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The health, beauty and ecosystem of our beaches is under threat

The driving cause for most of these problems is overdevelopment and poor coastal management. If no buildings crowded the shoreline, there would be no shoreline armoring, beach nourishment, threats to the beach fauna and flora or shoreline erosion problems.

Coastal Care Introduction

“Beach sand: so common, so complex, so perfect for sandcastles; and now it is a precious and vanishing resource.”

—Orrin H. Pilkey

Beaches are the most visited natural attraction on the planet. The coast attracts millions of vacationing people each year. People love the sand, the surf, the sea breeze, and the vacation ambiance so much that many come to the beach to stay. There is a magical feeling living near the ocean, but human migration towards the coast comes with a high environmental price tag.

A majority of the world’s population lives within 50 km of the coast and the projections are 75% by the year 2025. This strip of land represents only 3% of the total land mass of the planet. In this context, it is easier to understand the environmental impact. Over 70% of the earth is covered by water and with so many people living on the coast, we are polluting a major source of food, the oceans.

A beautiful undeveloped beach in Indonesia.

A beautiful undeveloped beach in Indonesia.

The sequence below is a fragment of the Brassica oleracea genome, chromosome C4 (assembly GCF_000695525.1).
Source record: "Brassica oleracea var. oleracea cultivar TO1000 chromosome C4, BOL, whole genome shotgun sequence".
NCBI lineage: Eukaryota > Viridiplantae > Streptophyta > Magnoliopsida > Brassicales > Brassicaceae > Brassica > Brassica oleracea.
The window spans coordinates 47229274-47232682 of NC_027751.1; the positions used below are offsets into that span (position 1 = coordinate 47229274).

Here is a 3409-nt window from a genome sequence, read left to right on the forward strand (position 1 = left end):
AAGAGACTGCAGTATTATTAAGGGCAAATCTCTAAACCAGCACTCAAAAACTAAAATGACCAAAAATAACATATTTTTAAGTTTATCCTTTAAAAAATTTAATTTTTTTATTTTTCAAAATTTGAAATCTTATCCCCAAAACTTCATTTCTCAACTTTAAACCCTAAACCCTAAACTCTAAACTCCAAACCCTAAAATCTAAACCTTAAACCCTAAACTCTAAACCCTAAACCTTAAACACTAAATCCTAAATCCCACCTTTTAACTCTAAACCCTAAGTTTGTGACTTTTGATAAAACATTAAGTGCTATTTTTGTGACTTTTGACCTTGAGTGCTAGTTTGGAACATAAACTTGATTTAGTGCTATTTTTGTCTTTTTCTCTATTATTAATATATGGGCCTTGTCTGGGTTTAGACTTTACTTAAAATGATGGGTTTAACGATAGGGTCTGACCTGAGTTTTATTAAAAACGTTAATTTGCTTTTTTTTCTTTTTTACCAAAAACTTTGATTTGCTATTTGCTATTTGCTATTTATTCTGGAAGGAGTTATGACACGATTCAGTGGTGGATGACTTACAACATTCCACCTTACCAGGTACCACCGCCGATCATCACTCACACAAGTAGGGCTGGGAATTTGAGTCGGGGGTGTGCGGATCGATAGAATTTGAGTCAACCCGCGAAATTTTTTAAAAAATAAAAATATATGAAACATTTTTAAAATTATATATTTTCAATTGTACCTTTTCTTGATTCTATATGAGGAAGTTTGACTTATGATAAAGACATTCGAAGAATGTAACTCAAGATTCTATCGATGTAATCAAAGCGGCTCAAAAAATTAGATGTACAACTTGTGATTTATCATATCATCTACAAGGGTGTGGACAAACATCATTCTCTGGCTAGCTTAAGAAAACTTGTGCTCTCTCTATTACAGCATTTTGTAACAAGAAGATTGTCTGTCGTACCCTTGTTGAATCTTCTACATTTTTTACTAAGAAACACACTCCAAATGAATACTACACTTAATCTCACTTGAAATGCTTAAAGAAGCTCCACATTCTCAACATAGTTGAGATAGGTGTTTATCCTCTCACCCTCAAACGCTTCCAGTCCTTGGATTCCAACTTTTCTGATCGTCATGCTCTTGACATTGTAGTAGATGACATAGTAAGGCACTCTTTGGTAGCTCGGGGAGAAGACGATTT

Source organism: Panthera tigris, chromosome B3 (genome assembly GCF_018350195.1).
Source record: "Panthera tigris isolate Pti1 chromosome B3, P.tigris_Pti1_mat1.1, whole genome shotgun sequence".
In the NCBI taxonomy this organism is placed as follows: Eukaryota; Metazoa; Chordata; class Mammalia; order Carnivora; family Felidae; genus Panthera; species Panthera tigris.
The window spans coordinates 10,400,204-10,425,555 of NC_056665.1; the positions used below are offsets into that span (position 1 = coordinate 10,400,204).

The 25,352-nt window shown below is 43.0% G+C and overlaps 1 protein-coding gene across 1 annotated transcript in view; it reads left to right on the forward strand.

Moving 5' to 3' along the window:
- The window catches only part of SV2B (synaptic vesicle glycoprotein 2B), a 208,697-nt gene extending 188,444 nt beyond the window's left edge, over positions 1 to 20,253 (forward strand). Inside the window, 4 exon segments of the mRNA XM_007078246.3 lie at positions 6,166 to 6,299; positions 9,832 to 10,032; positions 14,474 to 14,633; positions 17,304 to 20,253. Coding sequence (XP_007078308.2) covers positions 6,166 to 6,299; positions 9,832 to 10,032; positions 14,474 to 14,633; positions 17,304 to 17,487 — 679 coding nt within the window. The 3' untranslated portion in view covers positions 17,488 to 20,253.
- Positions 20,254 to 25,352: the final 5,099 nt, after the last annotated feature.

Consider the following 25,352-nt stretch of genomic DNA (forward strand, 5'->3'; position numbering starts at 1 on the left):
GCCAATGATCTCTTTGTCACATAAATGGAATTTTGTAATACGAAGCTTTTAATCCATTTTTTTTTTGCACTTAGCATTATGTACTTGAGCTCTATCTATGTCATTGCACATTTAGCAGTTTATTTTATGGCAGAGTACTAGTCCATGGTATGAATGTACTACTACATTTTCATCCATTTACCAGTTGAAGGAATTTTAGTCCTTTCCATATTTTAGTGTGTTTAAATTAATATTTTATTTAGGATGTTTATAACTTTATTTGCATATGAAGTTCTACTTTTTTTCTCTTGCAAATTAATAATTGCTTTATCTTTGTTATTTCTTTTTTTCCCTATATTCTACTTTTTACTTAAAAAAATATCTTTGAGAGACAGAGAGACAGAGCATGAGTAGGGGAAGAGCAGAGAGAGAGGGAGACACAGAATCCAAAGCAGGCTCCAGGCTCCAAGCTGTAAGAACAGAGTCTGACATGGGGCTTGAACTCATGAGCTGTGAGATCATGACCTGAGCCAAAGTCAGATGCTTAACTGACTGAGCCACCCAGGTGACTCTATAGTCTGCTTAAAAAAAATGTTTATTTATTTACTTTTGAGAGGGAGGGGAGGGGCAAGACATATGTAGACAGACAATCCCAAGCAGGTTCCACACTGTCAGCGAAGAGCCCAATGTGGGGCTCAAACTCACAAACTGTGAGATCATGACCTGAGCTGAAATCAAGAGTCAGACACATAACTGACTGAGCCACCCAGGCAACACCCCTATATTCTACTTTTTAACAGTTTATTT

The loss of life and economic impacts of major storms – cyclones, typhoons, and hurricanes – and tsunamis would be reduced drastically if beaches were not developed. Unfortunately, recent examples of the problem are numerous: 1999 Indian cyclone Orissa (over 10,000 dead and $5 billion in damage), 2004 Indian Ocean tsumani (over 250,000 dead), 2005 Hurricane Katrina (over 1,800 killed and $80 billion in damage), and 2008 Hurricane Ike (over 30 killed and $30 billion in damage).

Today, the health, beauty, and ecosystem function of the world’s beaches are under threat and the driving causes for most of these problems are over-development and poor coastal management. If no buildings crowded the shoreline there would be no shoreline armoring, beach nourishment, threats to the beach fauna and flora or shoreline erosion problems.

It is important to distinguish between erosion and erosion problems. Erosion refers to the landward retreat of the shoreline. Most of the world’s shorelines are eroding, a very few are building out (accreting). There is no erosion problem, however, until someone builds something next to a shoreline. All over the world in remote areas, shorelines are slowly retreating and no one cares. In a global sense, our continents are slowly shrinking, and in a very real sense, erosion problems are man made. On a high-rise, condo-lined shoreline like those in Spain and the Florida coast, erosion is a huge problem and will only worsen in the future as sea level rise accelerates. Sea level rise will accelerate erosion of the shoreline and have a dramatic impact on our infrastructures, our economies, and our way of life.